Retention of special education professionals: Perceptions of principal support
The field of special education is faced with the challenge of a national shortage of special education professionals, including teachers, speech-language pathologists and psychologists. This has devastating effects on students with disabilities, as they do not have the benefit of well-qualified, experienced professionals due to a continual turnover of staff. This research focused on the retention of special education professionals, as approximately 50% leave before their fifth year, and this trend is expected to continue. Beginning professionals are most vulnerable, particularly in the first three years of teaching. Research has examined factors that impact a special education professionals' job satisfaction, and consequently their motivation to remain in the field. The number one factor cited was building administrator's support.
This research explored the phenomena of building administrator support to special education professionals. Surveys were sent to over 300 special education professionals in a large urban school district. Included in the survey were items that described behaviors/attributes of principals that fell into one of 6 categories of principal support: emotional, appraisal, instrumental, informational, advocacy for students with disabilities, and knowledge of the Individuals with Disabilities Act (IDEA). Respondents were asked to rate how important these attributes were to them, and to what extent they perceived receiving this support from their principal. In total, 216 (59%) of special education professionals from all grade levels in a large urban school district participated in the survey. Findings indicated that emotional support from principals was rated the highest in importance by special education professionals, followed by knowledge of the special education law (IDEA), advocacy for students with disabilities, instrumental, appraisal and informational support. The individual behavior/attribute ranked highest was: Is honest and straightforward with the staff.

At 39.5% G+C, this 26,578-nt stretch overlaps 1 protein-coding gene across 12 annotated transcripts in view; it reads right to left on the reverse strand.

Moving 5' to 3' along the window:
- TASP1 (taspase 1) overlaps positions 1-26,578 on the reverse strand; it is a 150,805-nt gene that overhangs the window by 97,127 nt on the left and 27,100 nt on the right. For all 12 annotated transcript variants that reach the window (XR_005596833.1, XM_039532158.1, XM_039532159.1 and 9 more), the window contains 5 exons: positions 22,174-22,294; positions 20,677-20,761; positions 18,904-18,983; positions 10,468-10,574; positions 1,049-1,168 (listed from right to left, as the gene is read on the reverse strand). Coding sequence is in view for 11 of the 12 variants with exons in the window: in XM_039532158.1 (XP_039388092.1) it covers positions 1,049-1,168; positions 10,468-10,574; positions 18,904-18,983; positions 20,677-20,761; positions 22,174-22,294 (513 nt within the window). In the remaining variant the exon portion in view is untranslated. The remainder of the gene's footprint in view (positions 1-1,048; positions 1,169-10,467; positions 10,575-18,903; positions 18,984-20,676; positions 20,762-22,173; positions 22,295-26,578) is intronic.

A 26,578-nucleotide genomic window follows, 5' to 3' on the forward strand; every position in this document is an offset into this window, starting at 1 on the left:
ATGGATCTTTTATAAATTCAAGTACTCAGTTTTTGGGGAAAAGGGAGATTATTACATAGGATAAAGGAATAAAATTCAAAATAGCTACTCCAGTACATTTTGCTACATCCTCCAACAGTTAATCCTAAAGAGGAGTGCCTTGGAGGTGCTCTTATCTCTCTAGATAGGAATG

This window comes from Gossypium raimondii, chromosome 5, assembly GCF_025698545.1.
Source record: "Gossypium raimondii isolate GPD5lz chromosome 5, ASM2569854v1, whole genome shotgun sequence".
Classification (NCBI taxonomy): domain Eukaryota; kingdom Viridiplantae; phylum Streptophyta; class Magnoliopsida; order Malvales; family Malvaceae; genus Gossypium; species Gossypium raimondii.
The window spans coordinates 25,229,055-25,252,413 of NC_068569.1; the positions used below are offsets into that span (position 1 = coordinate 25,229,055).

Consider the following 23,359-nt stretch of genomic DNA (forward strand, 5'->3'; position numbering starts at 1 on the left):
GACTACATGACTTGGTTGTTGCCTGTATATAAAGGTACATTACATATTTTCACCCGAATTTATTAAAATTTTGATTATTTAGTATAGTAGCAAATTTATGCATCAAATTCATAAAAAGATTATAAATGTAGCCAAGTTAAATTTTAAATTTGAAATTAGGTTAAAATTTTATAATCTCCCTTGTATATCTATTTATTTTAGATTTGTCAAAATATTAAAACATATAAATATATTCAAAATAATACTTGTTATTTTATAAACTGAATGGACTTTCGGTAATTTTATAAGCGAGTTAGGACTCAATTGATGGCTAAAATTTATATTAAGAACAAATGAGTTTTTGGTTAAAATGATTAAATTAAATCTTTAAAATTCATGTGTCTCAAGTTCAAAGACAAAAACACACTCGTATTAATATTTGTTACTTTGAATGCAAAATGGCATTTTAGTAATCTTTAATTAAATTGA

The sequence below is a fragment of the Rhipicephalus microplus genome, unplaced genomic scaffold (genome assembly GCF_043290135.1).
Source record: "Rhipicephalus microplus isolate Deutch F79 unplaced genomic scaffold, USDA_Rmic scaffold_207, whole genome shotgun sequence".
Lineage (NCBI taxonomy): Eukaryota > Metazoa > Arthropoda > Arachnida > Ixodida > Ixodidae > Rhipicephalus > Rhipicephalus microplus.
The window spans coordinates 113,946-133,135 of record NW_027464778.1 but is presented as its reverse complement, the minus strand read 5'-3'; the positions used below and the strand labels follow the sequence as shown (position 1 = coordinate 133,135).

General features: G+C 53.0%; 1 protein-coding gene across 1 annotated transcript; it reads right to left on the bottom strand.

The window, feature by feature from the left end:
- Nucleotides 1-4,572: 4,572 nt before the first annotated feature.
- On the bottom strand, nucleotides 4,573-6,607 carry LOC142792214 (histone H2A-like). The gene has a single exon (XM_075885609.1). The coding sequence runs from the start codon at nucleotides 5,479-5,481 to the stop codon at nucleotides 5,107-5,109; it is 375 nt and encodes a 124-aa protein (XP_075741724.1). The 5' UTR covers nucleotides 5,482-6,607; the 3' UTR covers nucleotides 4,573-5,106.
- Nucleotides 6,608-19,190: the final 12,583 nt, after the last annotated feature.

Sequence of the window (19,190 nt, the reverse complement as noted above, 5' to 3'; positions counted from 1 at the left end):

Special education professionals indicate that various forms of principal support were “moderately” to “very important” to them. However, they reported that they received this support only up to “some” extent. Several factors may contribute to this discrepancy, including role ambiguity between principals and special education administrators, as well as lack of knowledge of special education law and procedures for building administrators.
0529: Special education